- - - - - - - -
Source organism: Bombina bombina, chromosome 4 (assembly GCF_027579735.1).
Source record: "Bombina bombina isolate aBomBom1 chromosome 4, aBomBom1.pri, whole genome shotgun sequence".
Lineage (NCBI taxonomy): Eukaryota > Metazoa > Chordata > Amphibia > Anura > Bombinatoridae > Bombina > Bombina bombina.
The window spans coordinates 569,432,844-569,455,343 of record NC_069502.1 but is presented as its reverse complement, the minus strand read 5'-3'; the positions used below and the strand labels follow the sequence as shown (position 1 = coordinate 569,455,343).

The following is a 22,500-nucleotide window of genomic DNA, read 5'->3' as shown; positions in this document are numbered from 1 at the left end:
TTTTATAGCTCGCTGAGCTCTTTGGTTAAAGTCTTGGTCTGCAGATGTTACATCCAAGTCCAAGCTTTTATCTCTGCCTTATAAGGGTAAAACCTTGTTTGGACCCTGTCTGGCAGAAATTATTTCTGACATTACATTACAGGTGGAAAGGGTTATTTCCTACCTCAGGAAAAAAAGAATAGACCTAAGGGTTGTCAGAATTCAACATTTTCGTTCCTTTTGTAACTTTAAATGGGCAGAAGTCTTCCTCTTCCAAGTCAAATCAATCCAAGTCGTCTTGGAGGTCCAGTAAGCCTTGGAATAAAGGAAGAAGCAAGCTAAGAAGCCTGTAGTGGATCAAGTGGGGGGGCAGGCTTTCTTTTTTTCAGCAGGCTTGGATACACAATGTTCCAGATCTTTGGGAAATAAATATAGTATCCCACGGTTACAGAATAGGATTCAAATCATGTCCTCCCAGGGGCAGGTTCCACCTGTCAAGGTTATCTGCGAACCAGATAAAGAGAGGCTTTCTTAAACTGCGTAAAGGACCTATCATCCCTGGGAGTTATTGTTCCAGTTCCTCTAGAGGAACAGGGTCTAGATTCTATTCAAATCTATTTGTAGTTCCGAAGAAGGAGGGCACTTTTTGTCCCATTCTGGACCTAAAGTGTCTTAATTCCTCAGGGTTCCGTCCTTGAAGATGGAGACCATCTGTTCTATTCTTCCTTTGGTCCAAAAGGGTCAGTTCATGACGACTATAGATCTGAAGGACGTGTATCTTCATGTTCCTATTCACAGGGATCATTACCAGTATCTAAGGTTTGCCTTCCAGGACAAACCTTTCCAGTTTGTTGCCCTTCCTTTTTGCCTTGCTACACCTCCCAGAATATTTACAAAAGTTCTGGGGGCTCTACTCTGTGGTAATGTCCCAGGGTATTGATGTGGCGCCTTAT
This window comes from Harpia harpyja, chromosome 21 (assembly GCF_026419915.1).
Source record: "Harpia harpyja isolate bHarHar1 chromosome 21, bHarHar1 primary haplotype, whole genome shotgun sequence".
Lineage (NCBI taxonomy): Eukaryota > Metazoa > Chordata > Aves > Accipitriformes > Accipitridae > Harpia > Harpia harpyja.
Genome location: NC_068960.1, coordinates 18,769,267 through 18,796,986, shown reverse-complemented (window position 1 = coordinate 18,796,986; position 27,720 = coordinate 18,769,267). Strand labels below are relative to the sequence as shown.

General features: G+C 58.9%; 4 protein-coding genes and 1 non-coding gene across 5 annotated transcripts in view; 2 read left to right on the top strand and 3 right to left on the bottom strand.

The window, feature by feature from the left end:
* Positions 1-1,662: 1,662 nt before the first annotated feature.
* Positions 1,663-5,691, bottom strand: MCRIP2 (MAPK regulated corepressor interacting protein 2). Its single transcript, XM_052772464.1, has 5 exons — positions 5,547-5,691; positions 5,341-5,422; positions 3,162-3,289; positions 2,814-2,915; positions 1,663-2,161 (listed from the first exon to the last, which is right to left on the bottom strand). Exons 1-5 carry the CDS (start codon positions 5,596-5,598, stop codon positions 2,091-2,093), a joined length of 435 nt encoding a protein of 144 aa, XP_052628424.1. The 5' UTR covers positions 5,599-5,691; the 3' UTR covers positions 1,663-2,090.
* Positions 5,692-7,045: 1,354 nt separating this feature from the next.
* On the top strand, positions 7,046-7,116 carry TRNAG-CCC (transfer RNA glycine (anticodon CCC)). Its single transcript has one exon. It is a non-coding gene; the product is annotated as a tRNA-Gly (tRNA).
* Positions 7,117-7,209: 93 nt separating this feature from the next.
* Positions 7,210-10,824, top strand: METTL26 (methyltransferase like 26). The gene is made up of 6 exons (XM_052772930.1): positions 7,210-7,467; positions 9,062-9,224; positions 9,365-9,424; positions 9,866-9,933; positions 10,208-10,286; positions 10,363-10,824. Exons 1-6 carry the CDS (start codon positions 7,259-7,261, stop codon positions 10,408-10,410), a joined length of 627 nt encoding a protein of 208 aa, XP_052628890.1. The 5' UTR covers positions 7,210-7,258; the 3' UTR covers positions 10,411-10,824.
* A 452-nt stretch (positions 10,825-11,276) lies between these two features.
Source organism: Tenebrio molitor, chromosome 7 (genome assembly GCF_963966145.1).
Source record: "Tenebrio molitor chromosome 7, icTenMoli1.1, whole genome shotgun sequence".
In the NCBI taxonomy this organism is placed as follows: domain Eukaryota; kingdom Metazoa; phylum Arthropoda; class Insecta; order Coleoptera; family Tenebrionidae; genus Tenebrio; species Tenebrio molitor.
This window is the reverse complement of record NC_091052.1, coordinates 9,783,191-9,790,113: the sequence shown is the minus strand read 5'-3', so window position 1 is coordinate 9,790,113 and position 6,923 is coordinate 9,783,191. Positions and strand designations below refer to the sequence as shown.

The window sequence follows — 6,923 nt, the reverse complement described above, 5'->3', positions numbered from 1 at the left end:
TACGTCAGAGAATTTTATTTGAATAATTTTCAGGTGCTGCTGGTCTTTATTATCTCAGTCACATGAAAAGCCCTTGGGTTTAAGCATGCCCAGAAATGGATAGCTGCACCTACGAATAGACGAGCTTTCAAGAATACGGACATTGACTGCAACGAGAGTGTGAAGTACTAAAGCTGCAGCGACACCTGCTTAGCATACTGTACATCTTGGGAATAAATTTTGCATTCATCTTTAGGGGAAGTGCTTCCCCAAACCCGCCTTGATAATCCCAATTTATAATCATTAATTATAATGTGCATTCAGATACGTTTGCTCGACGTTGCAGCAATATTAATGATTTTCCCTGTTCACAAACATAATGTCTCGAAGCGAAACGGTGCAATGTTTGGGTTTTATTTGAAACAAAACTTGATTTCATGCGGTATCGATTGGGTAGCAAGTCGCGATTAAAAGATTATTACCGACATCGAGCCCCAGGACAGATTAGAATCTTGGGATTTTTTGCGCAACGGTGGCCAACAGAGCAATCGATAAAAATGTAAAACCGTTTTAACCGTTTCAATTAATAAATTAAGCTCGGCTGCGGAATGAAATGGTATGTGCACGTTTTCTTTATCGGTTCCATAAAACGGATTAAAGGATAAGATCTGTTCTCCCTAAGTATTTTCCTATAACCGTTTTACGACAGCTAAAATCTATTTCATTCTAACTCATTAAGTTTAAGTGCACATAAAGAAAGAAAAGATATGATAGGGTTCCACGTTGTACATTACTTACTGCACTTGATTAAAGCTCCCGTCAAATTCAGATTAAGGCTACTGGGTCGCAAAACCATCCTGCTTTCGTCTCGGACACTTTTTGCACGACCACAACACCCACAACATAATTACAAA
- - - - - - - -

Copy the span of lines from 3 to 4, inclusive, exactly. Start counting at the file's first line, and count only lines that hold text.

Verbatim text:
Lineage (NCBI taxonomy): Eukaryota > Metazoa > Chordata > Amphibia > Anura > Bombinatoridae > Bombina > Bombina bombina.
The window spans coordinates 569,432,844-569,455,343 of record NC_069502.1 but is presented as its reverse complement, the minus strand read 5'-3'; the positions used below and the strand labels follow the sequence as shown (position 1 = coordinate 569,455,343).